Steve Worcester
    www.turningwood.com for your turning tools and sanding needs!
    Become a Turningwood fan on Facebook!

    Turn a bowl- feed the hungry

  8. #8
    Join Date
    Nov 2005
    Location
    Wimberley, Texas
    Posts
    882

    Default Taper adapter?

    Steve,
    For Dave and me, what is the "taper adapter"?
    Tend to agree w/ JWTaylor. Runout of the chuck body O.D. is irrelevant. Don't the Oneway chucks have straight jaws? if so, chucking a short, clean piece of CRS or the equivalent might be the way to check runout. Can't get very excited about .006 runout. My cheap (oops, economy) chuck is much worse than that, but grips the wood well and rotates it. And after just a little extra spot sanding a couple tear out places, the piece isn't round anymore, even if it was perfect a few minutes ago.

    Chakajo- Runout is often measured with a dial indicator. One might use a magnetic base to hold the d.i. The base would be "stuck" to the lathe ways and the indicator positioned on centerline with the tip against the chuck O.D. or whatever one is checking. The spindle is rotated by hand and the total range of movement is indicated by the d.i. Hope this helps.
    Richard in Wimberley

  9. #9
    Join Date
    Jul 2005
    Location
    Conover Wi.
    Posts
    16

    Default chuck runout

    Thank you, everyone for your responses. Yes, the spindle face reads dead zero, and both it and the chuck mating surfaces are clean. As to the taper adaptor, I thought I might be able to pull it inline by the amount of tightness, but no such luck, as it is off 90 degrees to the screws. Also tried to rotate the adaptor 180 degrees, and ended up with slightly more runout. Too bad there isn't three screws holding the adaptor in, instead of two. Not sure if I have a straight round rod to chuck, and check that for runout, but will see what I can come up with. Will call Oneway on Monday, to see what they say. I also feel that they will not try to BS me, but would only want to make things right, if there were a problem.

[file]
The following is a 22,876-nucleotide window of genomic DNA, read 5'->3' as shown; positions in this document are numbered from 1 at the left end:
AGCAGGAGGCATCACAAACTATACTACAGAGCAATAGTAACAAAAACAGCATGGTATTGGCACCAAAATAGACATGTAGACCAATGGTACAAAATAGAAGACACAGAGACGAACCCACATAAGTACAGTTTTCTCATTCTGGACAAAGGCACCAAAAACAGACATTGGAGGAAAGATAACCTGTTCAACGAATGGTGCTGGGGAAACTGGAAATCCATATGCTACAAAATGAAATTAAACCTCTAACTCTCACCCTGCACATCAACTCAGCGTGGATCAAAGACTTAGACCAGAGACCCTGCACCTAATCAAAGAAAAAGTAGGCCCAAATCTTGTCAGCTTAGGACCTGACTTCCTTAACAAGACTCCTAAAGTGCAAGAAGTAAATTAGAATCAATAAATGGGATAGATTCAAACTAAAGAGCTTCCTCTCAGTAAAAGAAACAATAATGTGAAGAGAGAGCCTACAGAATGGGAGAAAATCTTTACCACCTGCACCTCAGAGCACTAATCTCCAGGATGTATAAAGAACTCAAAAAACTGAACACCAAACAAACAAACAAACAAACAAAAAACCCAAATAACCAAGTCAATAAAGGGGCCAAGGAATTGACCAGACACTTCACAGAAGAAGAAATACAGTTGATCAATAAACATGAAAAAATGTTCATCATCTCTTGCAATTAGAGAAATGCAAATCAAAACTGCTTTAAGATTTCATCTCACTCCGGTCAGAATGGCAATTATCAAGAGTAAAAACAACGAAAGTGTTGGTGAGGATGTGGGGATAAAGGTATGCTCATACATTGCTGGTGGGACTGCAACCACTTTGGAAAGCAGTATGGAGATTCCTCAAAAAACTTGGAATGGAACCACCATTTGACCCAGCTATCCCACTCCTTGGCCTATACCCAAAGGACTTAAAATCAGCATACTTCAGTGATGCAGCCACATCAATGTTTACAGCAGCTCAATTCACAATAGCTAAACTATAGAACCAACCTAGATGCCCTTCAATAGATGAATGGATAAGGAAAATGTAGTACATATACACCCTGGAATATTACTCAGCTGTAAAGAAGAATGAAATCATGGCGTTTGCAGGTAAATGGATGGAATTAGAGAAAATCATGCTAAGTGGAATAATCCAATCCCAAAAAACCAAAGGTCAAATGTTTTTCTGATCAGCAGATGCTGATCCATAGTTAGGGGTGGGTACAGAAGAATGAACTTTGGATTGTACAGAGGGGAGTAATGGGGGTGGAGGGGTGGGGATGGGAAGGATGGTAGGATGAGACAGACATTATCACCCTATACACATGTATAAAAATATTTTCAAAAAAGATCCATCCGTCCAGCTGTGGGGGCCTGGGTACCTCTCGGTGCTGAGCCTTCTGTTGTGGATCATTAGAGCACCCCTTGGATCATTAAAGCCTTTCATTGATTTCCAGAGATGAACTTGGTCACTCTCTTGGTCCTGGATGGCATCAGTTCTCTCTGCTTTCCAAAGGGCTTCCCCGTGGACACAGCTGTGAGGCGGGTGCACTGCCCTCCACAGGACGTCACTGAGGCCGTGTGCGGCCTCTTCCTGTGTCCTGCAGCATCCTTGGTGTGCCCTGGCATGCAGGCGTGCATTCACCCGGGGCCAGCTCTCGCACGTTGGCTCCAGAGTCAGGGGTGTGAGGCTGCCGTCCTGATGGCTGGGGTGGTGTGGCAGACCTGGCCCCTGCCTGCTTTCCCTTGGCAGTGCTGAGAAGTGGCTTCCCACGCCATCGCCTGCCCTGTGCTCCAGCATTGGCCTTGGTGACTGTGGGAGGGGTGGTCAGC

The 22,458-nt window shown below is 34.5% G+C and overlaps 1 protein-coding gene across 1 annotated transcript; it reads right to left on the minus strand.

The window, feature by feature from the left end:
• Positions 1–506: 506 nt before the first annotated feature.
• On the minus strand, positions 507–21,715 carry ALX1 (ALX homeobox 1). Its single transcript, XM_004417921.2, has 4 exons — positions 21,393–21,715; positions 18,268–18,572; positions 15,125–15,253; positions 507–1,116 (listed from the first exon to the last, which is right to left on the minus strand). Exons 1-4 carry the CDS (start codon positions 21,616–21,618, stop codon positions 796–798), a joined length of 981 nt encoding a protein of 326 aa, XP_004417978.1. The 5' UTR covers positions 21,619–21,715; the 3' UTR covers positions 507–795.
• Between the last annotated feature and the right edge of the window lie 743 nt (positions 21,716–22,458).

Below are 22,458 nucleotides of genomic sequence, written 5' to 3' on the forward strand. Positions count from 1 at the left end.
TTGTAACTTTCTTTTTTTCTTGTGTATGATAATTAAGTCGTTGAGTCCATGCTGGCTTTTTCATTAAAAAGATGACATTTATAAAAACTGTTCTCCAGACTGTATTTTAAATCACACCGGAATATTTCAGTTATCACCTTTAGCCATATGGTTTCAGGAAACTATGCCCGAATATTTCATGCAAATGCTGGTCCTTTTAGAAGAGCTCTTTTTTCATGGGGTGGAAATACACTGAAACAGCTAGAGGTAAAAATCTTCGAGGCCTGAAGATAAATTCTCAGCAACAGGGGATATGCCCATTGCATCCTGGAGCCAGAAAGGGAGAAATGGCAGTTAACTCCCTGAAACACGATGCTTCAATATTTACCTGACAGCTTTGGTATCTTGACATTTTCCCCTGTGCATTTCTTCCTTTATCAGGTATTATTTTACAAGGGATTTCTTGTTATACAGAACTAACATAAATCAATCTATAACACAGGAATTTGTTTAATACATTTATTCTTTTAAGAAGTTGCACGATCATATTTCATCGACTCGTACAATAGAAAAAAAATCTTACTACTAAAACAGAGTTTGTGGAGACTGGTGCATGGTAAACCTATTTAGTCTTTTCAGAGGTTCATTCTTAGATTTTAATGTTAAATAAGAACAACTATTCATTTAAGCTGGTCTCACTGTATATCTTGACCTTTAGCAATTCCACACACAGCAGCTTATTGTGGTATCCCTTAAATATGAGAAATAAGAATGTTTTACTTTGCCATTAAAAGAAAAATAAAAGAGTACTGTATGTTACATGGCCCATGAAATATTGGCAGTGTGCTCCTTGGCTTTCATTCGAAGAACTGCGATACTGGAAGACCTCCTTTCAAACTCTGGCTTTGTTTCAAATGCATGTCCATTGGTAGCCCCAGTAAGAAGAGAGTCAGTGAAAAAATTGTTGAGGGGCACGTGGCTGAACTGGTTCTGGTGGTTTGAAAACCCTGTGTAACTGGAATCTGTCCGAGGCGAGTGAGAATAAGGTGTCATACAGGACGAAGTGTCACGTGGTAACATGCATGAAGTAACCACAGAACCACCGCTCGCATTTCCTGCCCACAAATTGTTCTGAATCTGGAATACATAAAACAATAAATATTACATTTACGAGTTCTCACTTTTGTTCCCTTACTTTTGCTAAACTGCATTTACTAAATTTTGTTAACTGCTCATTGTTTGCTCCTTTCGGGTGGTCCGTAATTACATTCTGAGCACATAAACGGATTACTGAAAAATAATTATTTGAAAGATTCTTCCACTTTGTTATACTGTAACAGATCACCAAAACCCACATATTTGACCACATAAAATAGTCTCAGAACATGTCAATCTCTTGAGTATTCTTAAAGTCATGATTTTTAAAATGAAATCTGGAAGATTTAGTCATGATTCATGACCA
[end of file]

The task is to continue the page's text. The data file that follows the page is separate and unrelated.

10. #10
    Join Date
    Dec 2006
    Location
    Northwest territory, USA
    Posts
    3,022

    Default

    Quote Originally Posted by Texian View Post
    Steve,
    For Dave and me, what is the "taper adapter"?
    Tend to agree w/ JWTaylor. Runout of the chuck body O.D. is irrelevant. Don't the Oneway chucks have straight jaws? if so, chucking a short, clean piece of CRS or the equivalent might be the way to check runout. Can't get very excited about .006 runout. My cheap (oops, economy) chuck is much worse than that, but grips the wood well and rotates it. And after just a little extra spot sanding a couple tear out places, the piece isn't round anymore, even if it was perfect a few minutes ago.

    Chakajo- Runout is often measured with a dial indicator. One might use a magnetic base to hold the d.i. The base would be "stuck" to the lathe ways and the indicator positioned on centerline with the tip against the chuck O.D. or whatever one is checking. The spindle is rotated by hand and the total range of movement is indicated by the d.i. Hope this helps.


    The "taper adaptor" Musky refers to is that removable part on the back of the chuck that adapts the chuck to your spindle thread size.

    I have a Oneway Stronghold chuck, and have never checked for runout.

    I would think a little runout will make absolutely no difference at all, until you rechuck. If you use a chuck to rough out a bowl, and then rechuck after the bowl warps, I would imagine there too.....it would make little, if any, noticeable difference, since your stock has changed shape. I'm sure there is a point where runout would be a consideration.....but it would have to be much more than .oo6".

    My suggestion, for those of you who want a perfect match when you rechuck, is to mark your stock with a reference point that will match a particular feature of the chuck. That way, you'll get the stock back into the chuck with the same orientation between the two. But, then again.....I think some of you are worrying about something that won't be a practical consideration in bowl turning.

    There is a reason why John Lucas has had great success with chucks that are less than perfect......it isn't that critical!

    otis of cologne